Often, people sensitive to animal allergens are advised to wash their pets regularly. Recent research indicates that washing pets may only provide temporary reductions in allergen levels. There is no evidence that this short-term reduction is effective in reducing symptoms, and it has been suggested that during the washing of the animal, the sensitive individual may be initially exposed to higher levels of allergen.
Thus, the most effective method to control exposure to animal allergens is to keep your home pet free. However, some individuals may find isolation measures to be sufficiently effective. Isolation measures that have been suggested include keeping pets out of sleeping areas, keeping pets away from upholstered furniture, carpets and stuffed toys, keeping the pet outdoors as much as possible, and isolating sensitive individuals from the pet as much as possible.
Actions you can take:
- If pets are one of your asthma triggers, you need to strongly consider finding a new home from your pets.
- Keep pets out of the bedroom and other sleeping areas at all times, and keep the door closed.
- Keep pets away from fabric-covered furniture, carpets and stuffed toys.
Combustion pollutants are gases or particles that come from burning materials. The common fuels burned in household appliances are natural or LP gas, fuel oil, kerosene, wood or coal. The types and amounts of pollutants produced depend upon the type of appliance, how well the appliance is installed, maintained, and vented, and the kind of fuel it uses. Some of the common pollutants produced from burning these fuels in household appliances are carbon monoxide, nitrogen dioxide, particles (or particulate matter). Other pollutants that can be produced by some appliances are unburned hydrocarbons and aldehydes, and sulfur dioxide.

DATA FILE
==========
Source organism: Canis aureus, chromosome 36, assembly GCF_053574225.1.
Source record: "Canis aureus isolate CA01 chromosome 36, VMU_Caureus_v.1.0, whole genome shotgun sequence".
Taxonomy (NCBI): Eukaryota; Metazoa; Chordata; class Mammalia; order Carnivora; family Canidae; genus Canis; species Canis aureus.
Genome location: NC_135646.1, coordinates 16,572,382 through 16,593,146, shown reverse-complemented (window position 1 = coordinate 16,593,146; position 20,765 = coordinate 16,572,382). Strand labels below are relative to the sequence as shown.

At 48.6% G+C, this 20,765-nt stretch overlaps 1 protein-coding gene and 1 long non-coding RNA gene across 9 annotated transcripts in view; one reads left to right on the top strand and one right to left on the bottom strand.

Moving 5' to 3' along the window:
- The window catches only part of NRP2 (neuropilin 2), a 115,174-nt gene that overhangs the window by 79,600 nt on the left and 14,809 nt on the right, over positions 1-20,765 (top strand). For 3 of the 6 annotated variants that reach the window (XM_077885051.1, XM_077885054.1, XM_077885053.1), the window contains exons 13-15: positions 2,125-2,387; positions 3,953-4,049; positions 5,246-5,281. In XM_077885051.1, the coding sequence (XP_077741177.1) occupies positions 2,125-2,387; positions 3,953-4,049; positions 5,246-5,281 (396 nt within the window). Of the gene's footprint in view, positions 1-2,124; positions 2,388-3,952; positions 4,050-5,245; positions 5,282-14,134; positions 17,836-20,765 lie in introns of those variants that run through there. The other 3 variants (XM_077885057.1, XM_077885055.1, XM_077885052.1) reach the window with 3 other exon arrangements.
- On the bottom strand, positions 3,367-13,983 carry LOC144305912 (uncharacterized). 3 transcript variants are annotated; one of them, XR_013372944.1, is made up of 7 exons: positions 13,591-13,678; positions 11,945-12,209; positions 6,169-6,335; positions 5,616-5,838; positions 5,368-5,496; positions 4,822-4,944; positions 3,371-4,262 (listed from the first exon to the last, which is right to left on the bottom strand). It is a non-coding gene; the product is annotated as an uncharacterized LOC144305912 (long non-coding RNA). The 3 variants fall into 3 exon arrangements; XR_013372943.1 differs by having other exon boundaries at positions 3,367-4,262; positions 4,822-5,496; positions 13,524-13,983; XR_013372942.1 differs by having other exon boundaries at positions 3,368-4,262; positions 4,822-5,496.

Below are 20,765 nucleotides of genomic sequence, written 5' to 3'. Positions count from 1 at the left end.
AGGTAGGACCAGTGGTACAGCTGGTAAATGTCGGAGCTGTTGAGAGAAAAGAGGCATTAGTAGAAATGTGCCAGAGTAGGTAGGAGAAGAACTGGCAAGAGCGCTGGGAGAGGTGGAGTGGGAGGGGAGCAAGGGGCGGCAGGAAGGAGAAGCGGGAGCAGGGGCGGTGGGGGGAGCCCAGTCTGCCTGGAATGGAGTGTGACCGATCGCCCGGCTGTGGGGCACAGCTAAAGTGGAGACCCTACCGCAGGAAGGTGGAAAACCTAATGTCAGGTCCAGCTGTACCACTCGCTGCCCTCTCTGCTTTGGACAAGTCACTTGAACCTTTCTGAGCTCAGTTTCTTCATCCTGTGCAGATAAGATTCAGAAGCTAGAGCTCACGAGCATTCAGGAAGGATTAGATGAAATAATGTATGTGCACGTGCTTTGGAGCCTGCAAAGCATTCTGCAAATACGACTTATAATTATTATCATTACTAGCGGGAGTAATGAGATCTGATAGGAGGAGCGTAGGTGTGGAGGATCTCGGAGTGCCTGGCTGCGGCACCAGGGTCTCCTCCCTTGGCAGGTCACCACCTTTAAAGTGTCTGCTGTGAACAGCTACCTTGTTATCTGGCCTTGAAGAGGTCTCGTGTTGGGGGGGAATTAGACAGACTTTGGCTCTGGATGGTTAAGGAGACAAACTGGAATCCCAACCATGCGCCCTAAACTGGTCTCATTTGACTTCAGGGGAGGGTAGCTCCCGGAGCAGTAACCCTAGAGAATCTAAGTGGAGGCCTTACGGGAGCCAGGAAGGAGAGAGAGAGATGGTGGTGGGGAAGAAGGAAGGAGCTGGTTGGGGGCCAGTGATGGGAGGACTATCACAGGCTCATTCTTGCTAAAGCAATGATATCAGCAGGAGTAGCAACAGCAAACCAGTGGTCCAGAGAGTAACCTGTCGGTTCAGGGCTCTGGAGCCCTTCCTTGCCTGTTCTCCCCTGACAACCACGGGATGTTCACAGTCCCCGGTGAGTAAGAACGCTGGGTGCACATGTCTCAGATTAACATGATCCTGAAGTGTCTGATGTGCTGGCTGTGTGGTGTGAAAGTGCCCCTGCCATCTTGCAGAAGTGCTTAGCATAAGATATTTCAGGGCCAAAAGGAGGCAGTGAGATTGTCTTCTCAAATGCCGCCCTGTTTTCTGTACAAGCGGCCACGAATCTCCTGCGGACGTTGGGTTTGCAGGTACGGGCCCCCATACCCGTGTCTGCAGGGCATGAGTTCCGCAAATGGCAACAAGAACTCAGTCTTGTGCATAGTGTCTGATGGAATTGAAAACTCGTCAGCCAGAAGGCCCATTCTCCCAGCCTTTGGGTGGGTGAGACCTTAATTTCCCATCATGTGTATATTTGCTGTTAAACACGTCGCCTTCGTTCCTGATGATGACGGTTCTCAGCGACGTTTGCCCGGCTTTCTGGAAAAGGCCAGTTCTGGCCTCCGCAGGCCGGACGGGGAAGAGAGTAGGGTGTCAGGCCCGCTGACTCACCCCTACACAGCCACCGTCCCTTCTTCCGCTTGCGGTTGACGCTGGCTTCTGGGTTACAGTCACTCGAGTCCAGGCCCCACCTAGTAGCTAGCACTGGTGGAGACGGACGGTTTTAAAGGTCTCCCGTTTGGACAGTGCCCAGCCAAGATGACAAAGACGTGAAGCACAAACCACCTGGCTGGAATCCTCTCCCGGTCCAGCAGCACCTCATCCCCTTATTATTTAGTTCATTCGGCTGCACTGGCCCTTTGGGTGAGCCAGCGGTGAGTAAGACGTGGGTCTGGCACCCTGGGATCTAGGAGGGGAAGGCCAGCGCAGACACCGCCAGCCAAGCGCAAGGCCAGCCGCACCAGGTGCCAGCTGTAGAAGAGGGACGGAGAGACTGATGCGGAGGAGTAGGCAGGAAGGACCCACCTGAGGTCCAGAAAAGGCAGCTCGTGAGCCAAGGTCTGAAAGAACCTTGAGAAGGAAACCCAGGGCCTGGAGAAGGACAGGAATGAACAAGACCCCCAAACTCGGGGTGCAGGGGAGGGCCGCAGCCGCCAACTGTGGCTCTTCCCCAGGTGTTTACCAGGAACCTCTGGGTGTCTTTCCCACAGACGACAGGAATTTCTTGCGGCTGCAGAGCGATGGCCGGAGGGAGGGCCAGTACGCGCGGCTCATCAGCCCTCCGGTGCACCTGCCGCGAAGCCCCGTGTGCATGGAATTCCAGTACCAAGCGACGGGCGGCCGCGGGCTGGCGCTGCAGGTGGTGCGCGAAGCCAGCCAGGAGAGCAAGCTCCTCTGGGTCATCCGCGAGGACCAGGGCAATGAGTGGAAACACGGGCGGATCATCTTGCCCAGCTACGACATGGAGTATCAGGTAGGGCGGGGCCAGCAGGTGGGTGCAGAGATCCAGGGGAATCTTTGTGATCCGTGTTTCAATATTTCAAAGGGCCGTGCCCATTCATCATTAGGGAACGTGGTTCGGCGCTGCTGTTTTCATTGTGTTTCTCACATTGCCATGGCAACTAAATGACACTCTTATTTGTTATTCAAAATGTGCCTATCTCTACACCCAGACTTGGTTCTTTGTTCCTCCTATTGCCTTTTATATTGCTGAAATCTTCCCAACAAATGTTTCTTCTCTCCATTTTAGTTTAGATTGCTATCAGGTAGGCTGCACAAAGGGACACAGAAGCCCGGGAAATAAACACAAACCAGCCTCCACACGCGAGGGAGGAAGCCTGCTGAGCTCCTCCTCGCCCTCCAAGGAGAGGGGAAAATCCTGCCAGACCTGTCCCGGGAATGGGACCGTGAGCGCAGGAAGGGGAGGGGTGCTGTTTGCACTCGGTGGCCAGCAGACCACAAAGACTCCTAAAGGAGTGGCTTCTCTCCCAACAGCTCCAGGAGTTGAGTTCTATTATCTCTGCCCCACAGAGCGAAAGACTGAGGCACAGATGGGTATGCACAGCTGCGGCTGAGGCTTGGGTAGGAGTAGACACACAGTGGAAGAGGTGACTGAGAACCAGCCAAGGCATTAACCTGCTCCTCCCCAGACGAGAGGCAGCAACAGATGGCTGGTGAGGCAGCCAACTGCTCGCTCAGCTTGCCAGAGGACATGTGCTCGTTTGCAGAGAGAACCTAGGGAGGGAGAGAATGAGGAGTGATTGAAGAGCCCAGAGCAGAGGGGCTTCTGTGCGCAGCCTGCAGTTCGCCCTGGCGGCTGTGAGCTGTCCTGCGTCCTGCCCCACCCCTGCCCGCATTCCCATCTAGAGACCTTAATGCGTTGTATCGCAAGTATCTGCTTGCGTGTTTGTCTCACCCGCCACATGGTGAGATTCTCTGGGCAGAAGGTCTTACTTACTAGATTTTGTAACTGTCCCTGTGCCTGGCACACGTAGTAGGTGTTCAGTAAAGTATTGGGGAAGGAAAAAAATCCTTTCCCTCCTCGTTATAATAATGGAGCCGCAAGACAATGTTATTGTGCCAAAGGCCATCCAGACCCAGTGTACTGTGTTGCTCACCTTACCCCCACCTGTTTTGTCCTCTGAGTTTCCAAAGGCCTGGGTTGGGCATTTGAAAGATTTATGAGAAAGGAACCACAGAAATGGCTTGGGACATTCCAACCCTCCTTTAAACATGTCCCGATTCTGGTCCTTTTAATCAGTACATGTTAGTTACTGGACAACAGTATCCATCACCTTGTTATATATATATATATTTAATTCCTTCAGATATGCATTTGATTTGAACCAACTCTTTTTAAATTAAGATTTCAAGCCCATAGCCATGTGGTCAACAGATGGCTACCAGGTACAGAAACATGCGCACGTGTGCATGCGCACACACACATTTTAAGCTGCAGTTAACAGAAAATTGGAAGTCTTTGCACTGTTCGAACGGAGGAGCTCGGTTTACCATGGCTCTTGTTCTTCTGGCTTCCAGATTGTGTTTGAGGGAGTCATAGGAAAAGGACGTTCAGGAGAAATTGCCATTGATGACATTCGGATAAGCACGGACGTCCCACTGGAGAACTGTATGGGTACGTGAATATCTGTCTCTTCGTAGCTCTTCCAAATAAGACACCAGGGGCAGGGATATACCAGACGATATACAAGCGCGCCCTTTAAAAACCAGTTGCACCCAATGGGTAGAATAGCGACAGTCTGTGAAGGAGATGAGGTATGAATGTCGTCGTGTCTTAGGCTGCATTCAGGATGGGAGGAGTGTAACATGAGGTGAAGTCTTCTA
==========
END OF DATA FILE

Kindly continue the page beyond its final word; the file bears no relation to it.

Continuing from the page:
Combustion pollutants found indoors include: tobacco smoke, exhaust from car and lawn mower internal combustion engines, and some hobby activities such as welding, wood-burning, and soldering. Combustion pollutants can also come from vented or unvented combustion appliances. These appliances include space heaters, gas ranges and ovens, furnaces, gas water heaters, gas clothes dryers, wood or coal-burning stoves, and fireplaces.
Three combustion pollutants in particular could affect people with asthma. Both nitrogen dioxide and sulfur dioxide can cause irritation of the respiratory tract and cause shortness of breath. People with asthma may be more susceptible to the effects of nitrogen dioxide and sulfur dioxide. Also, particulate matter may decrease lung function in asthmatics.
Combustion always produces water vapor. Water vapor is not usually considered a pollutant, but it can act as one. It can result in high humidity and wet surfaces. These conditions encourage the growth of biological pollutants such as house dust mites, molds and bacteria.
Actions You Can Take:
- Proper selection, installation, inspection and maintenance of your appliances are extremely important in reducing your exposure to these pollutants. Providing good ventilation in your home and correctly using your appliance can also reduce your exposure to these pollutants.
- Choose vented appliances whenever possible. Only buy combustion appliances that have been tested and certified to meet current safety standards. Examples of certifying organizations are Underwriters Laboratories and the American Gas Association Laboratories. Look for a label that clearly shows the certification.
- Read and follow the instructions for all appliances so you understand how they work. Keep the owner's manual in a convenient place to refer to when needed. Also, read and follow the warning labels because they tell you important safety information that you need to know. Reading and following the instructions and warning labels could save your life.
- Always use the correct fuel for the appliance.
- Buy appliances that are the correct size for the area you want to heat. Using the wrong size heater may produce more pollutants in your home and is not an efficient use of energy.
- You should have your appliances professionally installed. Improperly installed appliances can release dangerous pollutants in your home and may create a fire hazard. Be sure that the installer checks for backdrafting on all vented appliances.
- Keep doors open to the rest of the house from the room where you are using an unvented gas space heater or kerosene heater, and crack open a window. This allows enough air for proper combustion and reduces the level of pollutants.